All services must be built and operated on a stable and open platform e.g. the Business Technology Platform (BTP). Important platform capabilities are:
- a seamless user experience (Fiori, Central Fiori Launchpad)
- One central Inbox (Taskcenter)
- End-to-End business blueprints (EML, Best Practises)
- An Aligned Domain Model (Graph)
- Consistent Security and Identity Management (IAS, IDP, IAG)
- Cross Product Analytics (SAC & Data Warehouse)
- Open Integration based on Standard Content, flexible Governance, APIs, Events etc.
In a Modern ERP, the job of integration is to build intelligent solutions, e.g. the automated creation of sales orders from unstructured data.
Modern integration use case implementation
A significant amount of sales orders are still captured from email, fax, PDF or other unstructured format. To generate the sales order, internal sales representatives have to enter this data manually in the structured format as required by the system. Automated creation of Sales Orders from unstructured Data leverages a machine learning based recognition engine based on SAP’s Document Information Extraction service to extract content from an unstructured source format (email, pdf, fax, etc.) and creates a draft sales order autonomously.
- Cost savings by reducing manual effort to create sales orders
- Improvement of data quality by sales order process automation
- Automation shifts effort towards better service quality
To be able to support such use cases, your SAP team should perform some tasks, like:
- Build an Integration Strategy
- Gain Knowledge in Integration Pattern, Cloud- and BTP capabilities, security strategy and available SaaS solutions on the market
- Create a Cloud-Ready mindset in your teams
- Keep talking to other people in and outside your organisation
- Try out new technologies and implement what helps for your use cases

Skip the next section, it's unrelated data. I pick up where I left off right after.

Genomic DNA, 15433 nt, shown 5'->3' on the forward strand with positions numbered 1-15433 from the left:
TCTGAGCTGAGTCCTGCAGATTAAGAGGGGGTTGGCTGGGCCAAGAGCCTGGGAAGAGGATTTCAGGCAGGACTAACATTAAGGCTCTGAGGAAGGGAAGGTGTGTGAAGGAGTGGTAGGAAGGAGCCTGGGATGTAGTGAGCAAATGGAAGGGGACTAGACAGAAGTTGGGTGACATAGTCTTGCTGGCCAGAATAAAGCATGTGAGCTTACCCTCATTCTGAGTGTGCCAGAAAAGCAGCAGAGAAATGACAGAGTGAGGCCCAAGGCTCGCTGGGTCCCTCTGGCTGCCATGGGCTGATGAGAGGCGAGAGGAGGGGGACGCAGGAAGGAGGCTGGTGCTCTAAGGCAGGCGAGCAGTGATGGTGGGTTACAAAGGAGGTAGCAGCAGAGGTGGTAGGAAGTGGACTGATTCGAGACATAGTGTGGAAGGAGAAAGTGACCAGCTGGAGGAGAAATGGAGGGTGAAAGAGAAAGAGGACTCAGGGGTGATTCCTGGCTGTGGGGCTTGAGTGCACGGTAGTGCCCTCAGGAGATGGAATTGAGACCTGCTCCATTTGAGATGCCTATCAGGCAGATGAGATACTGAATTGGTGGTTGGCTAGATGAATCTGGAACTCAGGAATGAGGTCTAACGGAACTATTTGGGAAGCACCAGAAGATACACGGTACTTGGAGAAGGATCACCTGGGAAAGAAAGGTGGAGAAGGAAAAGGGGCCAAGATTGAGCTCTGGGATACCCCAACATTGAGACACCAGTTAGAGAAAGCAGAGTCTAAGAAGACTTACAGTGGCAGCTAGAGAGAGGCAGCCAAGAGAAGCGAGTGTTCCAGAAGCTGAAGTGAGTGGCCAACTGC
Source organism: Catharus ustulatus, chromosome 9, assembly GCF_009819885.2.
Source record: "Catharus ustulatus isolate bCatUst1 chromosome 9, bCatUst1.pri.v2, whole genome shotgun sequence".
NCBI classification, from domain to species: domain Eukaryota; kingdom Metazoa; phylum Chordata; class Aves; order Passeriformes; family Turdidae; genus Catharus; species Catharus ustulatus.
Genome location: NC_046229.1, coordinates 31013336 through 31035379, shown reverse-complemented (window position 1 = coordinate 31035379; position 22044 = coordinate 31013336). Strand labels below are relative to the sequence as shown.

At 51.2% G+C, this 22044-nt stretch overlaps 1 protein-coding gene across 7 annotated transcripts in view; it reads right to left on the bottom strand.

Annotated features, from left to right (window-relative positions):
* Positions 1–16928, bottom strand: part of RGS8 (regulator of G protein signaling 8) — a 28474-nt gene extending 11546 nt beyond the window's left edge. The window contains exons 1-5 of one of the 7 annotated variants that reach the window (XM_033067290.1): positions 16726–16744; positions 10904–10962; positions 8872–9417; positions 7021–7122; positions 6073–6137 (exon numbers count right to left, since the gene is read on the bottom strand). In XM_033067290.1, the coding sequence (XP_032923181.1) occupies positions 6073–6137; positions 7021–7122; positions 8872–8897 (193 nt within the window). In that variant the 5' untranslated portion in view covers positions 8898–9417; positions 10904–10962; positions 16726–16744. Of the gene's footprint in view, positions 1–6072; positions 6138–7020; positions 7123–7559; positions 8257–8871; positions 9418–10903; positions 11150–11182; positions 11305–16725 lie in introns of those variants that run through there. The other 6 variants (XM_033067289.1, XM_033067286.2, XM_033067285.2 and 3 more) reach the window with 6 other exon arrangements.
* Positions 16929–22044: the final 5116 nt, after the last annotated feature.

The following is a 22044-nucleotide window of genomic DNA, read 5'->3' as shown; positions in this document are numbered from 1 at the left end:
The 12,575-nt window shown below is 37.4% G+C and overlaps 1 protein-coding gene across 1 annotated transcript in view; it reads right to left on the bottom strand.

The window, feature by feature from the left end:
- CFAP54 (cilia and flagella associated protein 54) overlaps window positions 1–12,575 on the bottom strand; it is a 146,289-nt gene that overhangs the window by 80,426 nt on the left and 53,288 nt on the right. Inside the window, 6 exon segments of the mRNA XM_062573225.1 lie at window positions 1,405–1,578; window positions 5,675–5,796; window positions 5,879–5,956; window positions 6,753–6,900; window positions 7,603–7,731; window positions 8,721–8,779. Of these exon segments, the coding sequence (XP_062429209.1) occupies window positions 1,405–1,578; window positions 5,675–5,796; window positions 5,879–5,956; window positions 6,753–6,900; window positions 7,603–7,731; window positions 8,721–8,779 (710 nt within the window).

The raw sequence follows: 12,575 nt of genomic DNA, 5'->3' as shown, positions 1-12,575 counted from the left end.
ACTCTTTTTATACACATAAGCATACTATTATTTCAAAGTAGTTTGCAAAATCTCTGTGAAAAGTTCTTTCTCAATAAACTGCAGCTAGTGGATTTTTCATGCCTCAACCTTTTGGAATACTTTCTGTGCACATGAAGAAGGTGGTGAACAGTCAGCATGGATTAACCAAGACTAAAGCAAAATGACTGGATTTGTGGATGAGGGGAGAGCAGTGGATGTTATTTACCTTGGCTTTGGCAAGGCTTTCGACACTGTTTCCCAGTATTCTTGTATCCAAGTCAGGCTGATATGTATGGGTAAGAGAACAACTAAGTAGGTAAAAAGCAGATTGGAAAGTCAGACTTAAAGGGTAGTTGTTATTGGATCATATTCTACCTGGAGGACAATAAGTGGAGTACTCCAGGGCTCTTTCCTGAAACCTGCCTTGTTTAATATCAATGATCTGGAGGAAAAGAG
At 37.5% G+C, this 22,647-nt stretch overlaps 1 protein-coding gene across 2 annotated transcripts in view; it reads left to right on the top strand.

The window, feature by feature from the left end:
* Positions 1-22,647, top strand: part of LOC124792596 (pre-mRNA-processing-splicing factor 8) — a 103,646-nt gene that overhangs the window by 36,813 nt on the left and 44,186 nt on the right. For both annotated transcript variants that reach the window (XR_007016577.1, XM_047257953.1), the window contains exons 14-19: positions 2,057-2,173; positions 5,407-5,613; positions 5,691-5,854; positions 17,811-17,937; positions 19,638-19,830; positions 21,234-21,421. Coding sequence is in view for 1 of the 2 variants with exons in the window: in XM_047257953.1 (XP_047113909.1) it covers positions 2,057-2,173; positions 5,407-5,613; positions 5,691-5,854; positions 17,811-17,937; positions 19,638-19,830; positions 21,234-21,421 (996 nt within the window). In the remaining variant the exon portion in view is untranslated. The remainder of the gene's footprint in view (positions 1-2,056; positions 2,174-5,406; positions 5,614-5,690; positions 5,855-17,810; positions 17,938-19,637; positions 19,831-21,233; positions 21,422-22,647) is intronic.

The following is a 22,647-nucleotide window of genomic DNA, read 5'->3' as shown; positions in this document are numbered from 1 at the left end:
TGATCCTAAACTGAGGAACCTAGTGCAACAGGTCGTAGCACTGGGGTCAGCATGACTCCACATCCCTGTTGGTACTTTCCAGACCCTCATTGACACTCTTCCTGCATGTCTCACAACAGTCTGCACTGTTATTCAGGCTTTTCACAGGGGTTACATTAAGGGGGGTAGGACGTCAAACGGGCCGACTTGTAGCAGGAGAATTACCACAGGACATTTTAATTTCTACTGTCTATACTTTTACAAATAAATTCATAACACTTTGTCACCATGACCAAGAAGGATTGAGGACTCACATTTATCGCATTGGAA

These topics and ideas may be a big change compared to your way of working today? It may sound like “fancy stuff” when you have a stable On Premise ERP architecture running in production? But keep in mind, that there will be a lot of challenges in the future with new market players, disruptive technologies or solving the climate crisis. For these and more challenges you will be happy to have a Modern ERP with a modular, composable and flexible integration architecture. So I propose to start today: Perhaps with your S/4 HANA Transformation, RISE with SAP implementation or by building a modern integration platform to improve and secure your business.
Technology is only an enabler
In summary what does that all mean? Well, it means that a lot is possible in todays world. But, technology can only ever be the enabler for something new. The benefit comes when it is used in a pervasive strategy and underpinned by business processes.
If you want to get started today with your S/4HANA system the best advise is do not overthink. Do not do a big upfront design (of course this is needed up to a certain extend) but rather start with small integration scenarios where you can complete the implementation in one step. Specify less and implement smaller requirements more quickly in a small way. This helps you to get smaller achievements early on which helps you to get trust within your organization. Try to follow a more agile approach and build up MVPs (minimum viable products) to get feedback from the business early on. Because again, a fancy technical solution does not help anybody if the business be it internal or external partner gain nothing.
Your thoughts – Whats next?
I am quite curious about your experiences in given context. What are your lessons-learned on this subject? Where you started, what did work out properly – what doesn’t? What is your feedback on these topics? Please add your comment shere or follow me for upcoming blogs. Always ask your questions here and follow other posts on the topic.
- SAP TechEd, DT105: “Explore the Modern, Modular, and Flexible Architecture of SAP S/4HANA”, Stefan Batzdorf
- DSAG Technologietage: “SAP S/4HANA Architekturstrategie – Modern, Modular, Flexibel”, Stefan Batzdorf
- SAP: Modular Cloud ERP – A New Way of Working
- SAP: RISE with SAP for Modular Cloud ERP- SAP S/4HANA Cloud